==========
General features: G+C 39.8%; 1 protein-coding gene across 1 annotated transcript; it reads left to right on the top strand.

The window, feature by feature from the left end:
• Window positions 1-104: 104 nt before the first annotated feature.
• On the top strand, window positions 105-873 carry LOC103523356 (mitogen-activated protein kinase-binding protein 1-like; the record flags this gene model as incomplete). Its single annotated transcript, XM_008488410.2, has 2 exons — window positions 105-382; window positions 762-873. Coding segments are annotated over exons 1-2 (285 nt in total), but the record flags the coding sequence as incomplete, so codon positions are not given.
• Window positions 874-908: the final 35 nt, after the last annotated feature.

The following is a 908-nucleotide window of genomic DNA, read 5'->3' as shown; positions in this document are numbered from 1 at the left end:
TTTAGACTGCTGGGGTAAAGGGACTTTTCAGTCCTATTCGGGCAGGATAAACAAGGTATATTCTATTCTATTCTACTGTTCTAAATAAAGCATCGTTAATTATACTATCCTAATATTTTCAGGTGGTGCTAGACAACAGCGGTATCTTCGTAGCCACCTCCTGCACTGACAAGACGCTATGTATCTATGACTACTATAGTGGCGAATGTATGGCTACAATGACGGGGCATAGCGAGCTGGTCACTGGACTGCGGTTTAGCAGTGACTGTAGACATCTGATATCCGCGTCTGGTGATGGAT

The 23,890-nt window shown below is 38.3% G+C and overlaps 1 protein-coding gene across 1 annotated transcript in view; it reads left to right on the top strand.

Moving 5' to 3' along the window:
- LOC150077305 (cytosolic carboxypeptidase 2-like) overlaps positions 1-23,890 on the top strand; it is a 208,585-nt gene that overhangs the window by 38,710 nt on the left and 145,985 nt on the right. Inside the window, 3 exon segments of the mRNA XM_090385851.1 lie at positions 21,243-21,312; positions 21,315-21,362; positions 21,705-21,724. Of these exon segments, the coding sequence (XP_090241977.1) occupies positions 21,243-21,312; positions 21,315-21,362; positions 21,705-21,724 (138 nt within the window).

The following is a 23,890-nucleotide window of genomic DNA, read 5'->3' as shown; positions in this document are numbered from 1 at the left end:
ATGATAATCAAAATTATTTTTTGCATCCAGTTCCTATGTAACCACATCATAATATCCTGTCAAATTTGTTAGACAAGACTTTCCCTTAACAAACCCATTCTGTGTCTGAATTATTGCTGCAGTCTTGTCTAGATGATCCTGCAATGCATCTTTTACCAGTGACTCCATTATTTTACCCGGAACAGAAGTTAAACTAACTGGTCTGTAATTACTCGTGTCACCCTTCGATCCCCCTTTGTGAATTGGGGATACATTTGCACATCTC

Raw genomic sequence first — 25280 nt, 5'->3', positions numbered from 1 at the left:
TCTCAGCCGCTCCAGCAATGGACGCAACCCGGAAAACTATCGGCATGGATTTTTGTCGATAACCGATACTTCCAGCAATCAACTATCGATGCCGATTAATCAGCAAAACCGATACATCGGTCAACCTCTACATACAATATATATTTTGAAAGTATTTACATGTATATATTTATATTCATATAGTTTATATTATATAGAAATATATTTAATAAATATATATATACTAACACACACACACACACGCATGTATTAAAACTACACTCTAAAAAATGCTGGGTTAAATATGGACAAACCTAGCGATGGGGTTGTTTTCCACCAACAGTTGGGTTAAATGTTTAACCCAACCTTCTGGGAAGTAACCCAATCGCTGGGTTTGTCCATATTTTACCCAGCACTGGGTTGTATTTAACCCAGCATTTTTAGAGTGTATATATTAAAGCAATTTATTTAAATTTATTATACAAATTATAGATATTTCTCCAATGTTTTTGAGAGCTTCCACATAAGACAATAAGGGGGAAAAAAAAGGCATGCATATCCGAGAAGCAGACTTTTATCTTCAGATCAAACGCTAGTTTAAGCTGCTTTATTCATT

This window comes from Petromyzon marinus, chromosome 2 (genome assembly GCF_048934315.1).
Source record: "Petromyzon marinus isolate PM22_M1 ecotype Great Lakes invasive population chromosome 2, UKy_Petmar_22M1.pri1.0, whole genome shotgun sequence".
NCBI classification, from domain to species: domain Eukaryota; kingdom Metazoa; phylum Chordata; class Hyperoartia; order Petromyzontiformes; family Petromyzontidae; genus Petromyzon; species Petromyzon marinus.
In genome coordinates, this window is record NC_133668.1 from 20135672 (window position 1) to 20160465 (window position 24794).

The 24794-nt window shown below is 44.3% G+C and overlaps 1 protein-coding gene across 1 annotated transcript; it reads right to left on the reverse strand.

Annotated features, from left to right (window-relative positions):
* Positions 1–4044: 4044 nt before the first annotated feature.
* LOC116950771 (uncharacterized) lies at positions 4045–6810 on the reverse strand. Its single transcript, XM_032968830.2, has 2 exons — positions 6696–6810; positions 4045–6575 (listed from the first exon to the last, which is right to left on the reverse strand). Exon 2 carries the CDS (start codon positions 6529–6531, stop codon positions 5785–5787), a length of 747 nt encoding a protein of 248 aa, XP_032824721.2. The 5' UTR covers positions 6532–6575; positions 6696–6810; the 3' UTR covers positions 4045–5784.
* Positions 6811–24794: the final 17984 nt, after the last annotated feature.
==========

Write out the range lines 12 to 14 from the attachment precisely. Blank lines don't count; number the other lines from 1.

ATGATAATCAAAATTATTTTTTGCATCCAGTTCCTATGTAACCACATCATAATATCCTGTCAAATTTGTTAGACAAGACTTTCCCTTAACAAACCCATTCTGTGTCTGAATTATTGCTGCAGTCTTGTCTAGATGATCCTGCAATGCATCTTTTACCAGTGACTCCATTATTTTACCCGGAACAGAAGTTAAACTAACTGGTCTGTAATTACTCGTGTCACCCTTCGATCCCCCTTTGTGAATTGGGGATACATTTGCACATCTC

Raw genomic sequence first — 25280 nt, 5'->3', positions numbered from 1 at the left:
TCTCAGCCGCTCCAGCAATGGACGCAACCCGGAAAACTATCGGCATGGATTTTTGTCGATAACCGATACTTCCAGCAATCAACTATCGATGCCGATTAATCAGCAAAACCGATACATCGGTCAACCTCTACATACAATATATATTTTGAAAGTATTTACATGTATATATTTATATTCATATAGTTTATATTATATAGAAATATATTTAATAAATATATATATACTAACACACACACACACACGCATGTATTAAAACTACACTCTAAAAAATGCTGGGTTAAATATGGACAAACCTAGCGATGGGGTTGTTTTCCACCAACAGTTGGGTTAAATGTTTAACCCAACCTTCTGGGAAGTAACCCAATCGCTGGGTTTGTCCATATTTTACCCAGCACTGGGTTGTATTTAACCCAGCATTTTTAGAGTGTATATATTAAAGCAATTTATTTAAATTTATTATACAAATTATAGATATTTCTCCAATGTTTTTGAGAGCTTCCACATAAGACAATAAGGGGGAAAAAAAAGGCATGCATATCCGAGAAGCAGACTTTTATCTTCAGATCAAACGCTAGTTTAAGCTGCTTTATTCATT